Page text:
Financial risk is the risk associated with the financing of the company’s assets. A company’s capital structure portrays this form of risk if the company has a high debt to capital ratio then we expect that company to have a high risk. The presence of debt capital in the capital structure causes the common stockholders to have a high profit. This risk can be avoided through prudent management, of the capital structure by the board of directors and the management. A company without debt capital has no financial risk. The inclusion of debt capital into the capital of the company is ensuring the variability of returns to common stockholders and the increase of risks (Brealey, Myres, and Marcus, 2001).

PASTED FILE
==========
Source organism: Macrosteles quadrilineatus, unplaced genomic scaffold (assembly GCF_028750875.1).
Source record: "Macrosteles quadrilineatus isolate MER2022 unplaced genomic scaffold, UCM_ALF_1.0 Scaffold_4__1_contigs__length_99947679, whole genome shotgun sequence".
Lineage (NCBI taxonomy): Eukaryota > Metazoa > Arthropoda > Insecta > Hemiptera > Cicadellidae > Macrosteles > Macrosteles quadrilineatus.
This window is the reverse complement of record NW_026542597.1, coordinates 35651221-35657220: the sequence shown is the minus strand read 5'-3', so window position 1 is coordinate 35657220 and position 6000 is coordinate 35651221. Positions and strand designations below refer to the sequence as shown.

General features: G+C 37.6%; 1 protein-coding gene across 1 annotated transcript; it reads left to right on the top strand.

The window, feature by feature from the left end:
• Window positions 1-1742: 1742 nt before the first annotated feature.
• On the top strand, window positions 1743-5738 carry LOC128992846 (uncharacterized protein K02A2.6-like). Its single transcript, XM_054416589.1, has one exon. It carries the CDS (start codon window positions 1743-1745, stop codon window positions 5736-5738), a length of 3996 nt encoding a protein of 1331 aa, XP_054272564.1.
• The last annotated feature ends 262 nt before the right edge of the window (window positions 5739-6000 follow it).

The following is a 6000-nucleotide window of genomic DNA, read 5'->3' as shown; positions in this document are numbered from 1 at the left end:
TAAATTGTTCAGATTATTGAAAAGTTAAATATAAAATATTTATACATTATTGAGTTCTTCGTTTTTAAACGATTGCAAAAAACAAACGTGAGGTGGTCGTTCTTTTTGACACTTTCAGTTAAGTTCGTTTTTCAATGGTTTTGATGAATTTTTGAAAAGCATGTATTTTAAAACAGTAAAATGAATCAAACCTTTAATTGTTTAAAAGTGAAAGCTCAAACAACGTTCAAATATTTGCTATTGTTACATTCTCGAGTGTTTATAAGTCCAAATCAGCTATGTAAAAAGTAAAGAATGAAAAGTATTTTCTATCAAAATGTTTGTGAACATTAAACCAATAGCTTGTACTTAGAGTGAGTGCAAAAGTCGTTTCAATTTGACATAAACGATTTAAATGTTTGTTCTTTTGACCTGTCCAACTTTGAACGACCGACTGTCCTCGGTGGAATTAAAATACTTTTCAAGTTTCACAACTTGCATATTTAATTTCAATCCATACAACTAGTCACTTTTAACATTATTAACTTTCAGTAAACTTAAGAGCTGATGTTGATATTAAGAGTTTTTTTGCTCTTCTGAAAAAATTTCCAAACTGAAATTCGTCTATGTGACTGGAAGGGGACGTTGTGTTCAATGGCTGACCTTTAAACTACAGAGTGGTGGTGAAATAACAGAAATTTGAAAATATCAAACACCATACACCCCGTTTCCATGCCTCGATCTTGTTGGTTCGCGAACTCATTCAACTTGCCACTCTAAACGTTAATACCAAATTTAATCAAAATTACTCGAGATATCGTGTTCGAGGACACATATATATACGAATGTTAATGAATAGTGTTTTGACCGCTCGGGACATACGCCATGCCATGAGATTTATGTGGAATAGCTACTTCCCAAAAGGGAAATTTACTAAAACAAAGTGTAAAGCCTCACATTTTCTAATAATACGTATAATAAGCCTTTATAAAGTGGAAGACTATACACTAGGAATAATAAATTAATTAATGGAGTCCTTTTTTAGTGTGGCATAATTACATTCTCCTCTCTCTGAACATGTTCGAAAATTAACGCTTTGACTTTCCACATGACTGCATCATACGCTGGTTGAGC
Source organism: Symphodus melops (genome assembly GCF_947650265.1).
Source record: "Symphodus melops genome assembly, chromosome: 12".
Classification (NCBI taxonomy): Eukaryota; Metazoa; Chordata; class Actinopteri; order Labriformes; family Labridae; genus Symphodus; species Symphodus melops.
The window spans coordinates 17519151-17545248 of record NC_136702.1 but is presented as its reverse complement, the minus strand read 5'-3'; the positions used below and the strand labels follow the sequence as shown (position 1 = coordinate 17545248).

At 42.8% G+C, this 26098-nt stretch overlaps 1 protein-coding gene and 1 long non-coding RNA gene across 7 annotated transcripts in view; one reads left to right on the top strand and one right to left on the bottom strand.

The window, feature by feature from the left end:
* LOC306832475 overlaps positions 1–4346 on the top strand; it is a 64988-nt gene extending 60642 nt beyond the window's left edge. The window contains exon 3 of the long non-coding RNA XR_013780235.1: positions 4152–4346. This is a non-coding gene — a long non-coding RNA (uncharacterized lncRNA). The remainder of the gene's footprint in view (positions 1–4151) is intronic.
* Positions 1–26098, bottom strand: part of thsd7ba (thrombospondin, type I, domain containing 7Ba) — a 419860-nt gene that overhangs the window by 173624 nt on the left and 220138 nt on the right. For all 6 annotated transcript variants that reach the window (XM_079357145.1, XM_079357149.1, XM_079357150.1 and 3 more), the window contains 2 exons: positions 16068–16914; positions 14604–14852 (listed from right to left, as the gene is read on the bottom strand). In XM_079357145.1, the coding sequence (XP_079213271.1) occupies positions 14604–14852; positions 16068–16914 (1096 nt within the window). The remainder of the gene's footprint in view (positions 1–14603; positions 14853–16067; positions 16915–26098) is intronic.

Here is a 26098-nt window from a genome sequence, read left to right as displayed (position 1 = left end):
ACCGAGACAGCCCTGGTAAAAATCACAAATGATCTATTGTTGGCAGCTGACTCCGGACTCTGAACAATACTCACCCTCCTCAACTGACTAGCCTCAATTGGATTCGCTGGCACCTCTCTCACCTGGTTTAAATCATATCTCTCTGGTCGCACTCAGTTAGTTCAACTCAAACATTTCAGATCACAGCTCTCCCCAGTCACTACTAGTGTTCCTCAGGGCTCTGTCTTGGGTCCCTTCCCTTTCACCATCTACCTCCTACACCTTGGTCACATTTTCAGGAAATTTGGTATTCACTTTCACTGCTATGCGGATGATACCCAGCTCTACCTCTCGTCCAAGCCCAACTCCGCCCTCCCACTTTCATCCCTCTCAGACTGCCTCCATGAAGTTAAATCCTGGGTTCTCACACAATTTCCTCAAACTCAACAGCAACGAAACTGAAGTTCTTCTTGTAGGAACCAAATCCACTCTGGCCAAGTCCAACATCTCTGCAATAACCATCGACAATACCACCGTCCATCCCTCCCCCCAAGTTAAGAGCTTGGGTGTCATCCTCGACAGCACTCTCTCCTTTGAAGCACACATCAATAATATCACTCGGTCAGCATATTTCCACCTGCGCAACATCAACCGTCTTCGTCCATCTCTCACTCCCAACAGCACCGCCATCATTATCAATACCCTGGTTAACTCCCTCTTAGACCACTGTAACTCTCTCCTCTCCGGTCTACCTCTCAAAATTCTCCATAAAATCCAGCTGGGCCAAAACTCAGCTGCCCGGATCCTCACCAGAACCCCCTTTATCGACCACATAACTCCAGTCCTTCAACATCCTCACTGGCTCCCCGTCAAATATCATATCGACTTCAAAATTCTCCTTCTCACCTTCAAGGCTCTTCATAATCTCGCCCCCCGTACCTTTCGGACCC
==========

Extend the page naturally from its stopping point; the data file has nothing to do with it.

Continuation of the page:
Another form of unsystematic risk is a business risk which is due to the operating environment under which the firm is operating and the ability of this environment to influence the expected returns of the company. Business risks are usually categorized into two, internal and external business risks. Internal business risks are associated with the management of the firm since it is to something to do with the efficiency at which the management is to do some business. The degree of this risk is left to the management and cannot be diversified and can be left to the management. External business risks are a result of corporating conditions of the business but from the external environment. Each firm has its external risks and this includes the costs of borrowing money to do business, the downsizing or the number of staff members, demographic influences, political policies, advertising strategies, and many others. This form of two risks forms what we call unsystematic risks or diversifiable risks (Brealey R. Myres and Marcus, 2001).